A March 21 report published in the South Florida Times also revealed that the program had improperly used state hurricane disaster funds to help pay expenses in connection with the Bonner project.

The money, totaling $11,777.60, was supposed to be used to repair and replace properties damaged by hurricanes Wilma and Katrina.

Instead, the program’s managers used the funds to pay rent and storage fees for the family by falsely claiming in official city documents that the Bonner home had been damaged by a hurricane.

In response to those published reports, officials with the Florida Housing Finance Corporation, a state agency, ordered the city to repay the misused funds. Prosecutors with the Broward State Attorney’s Office also opened an inquiry into the matter, which is ongoing.

The Bonners said they were unaware of the misused funds until the newspaper reported on them. They say it is just one example of a program fraught with problems.

The city’s attorneys initially said Henry Bonner held an interest in another property bequeathed to his family, and that this made the family too wealthy to qualify for the program, which is aimed at improving homes in low-income areas. Bonner then transferred any ownership he may have had in that property to another person via a Quit Claim Deed, and that issue apparently was resolved, according to an internal memo from the city earlier this year.

Nevertheless, the dispute continues, and has left the Bonners facing homelessness. Earlier this month, the city gave notice that it would stop making rent and storage facility payments for the family’s temporary home.

The lawsuit seeks unspecified damages for the cost to rebuild the Bonners a new home and to cover past and future expenses the family has incurred while waiting for the program to build them a new home.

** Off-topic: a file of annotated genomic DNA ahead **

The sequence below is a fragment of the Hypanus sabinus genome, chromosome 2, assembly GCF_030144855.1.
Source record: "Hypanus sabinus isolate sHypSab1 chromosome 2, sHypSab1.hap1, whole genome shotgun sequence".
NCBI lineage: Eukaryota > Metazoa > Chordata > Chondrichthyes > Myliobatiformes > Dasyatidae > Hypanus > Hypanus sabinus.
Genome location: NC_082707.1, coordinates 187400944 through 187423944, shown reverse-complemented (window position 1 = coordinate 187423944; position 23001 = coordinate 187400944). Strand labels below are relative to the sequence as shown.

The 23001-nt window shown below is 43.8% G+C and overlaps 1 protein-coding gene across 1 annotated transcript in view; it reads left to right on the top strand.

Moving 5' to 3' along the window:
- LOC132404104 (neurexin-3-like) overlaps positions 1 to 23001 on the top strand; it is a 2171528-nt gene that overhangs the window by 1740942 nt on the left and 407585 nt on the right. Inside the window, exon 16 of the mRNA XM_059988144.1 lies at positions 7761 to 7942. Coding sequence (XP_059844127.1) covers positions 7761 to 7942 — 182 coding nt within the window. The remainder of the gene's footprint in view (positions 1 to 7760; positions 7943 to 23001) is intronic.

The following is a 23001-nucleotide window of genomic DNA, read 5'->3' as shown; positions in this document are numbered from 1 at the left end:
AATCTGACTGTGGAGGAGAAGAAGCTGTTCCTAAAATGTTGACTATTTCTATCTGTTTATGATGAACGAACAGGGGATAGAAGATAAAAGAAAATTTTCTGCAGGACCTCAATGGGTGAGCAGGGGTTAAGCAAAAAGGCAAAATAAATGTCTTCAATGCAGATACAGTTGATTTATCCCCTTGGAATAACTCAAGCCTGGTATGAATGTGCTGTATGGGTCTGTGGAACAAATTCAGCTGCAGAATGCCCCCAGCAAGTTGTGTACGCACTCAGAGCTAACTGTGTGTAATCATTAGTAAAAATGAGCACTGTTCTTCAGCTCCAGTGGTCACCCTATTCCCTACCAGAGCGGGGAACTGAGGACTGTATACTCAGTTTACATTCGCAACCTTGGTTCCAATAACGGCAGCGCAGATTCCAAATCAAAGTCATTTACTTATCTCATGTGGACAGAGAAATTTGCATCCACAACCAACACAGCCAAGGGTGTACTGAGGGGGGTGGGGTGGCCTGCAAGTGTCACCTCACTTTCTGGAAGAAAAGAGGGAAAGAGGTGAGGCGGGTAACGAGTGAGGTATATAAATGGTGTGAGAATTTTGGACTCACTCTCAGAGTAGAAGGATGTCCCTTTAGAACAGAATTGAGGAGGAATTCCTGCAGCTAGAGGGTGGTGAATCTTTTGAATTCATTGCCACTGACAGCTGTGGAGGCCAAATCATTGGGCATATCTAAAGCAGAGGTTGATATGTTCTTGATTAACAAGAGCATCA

“This is a classic case of David and Goliath,’’ Leeds said. “This is a family that put its faith in a local government program under a promise, only for that trust to be violated.’’

The lawsuit also claims that the city has “committed acts that substantially/completely interfere” with the Bonners’ property rights.
Stewart said the city has not been formally served with the lawsuit. When the city receives it, he said, officials will review it and make a decision.

“It will be an interesting lawsuit, because I’m not aware of any contract that was ever signed,” Stewart said. “We’ll evaluate it because we’re always interested in resolving any claims and we will then take the appropriate action.”

Henry Bonner said that during a meeting in June, the program’s managers made numerous changes to the requirements for the program, and then issued the family an ultimatum: They would either have to accept the new terms or the city would not build the new house.

“After we refused to sign the new paperwork, Chris [Smith] told us we would have to find another attorney to file a lawsuit, and we have not heard from him since,” Henry Bonner said.

Smith had been representing the family, but said he was unaware of The Cochran Firm’s involvement until he read a story about it on the South Florida Times’ website this week.

Photo by Elgin Jones/SFT Staff. Scott W. Leeds, Esq.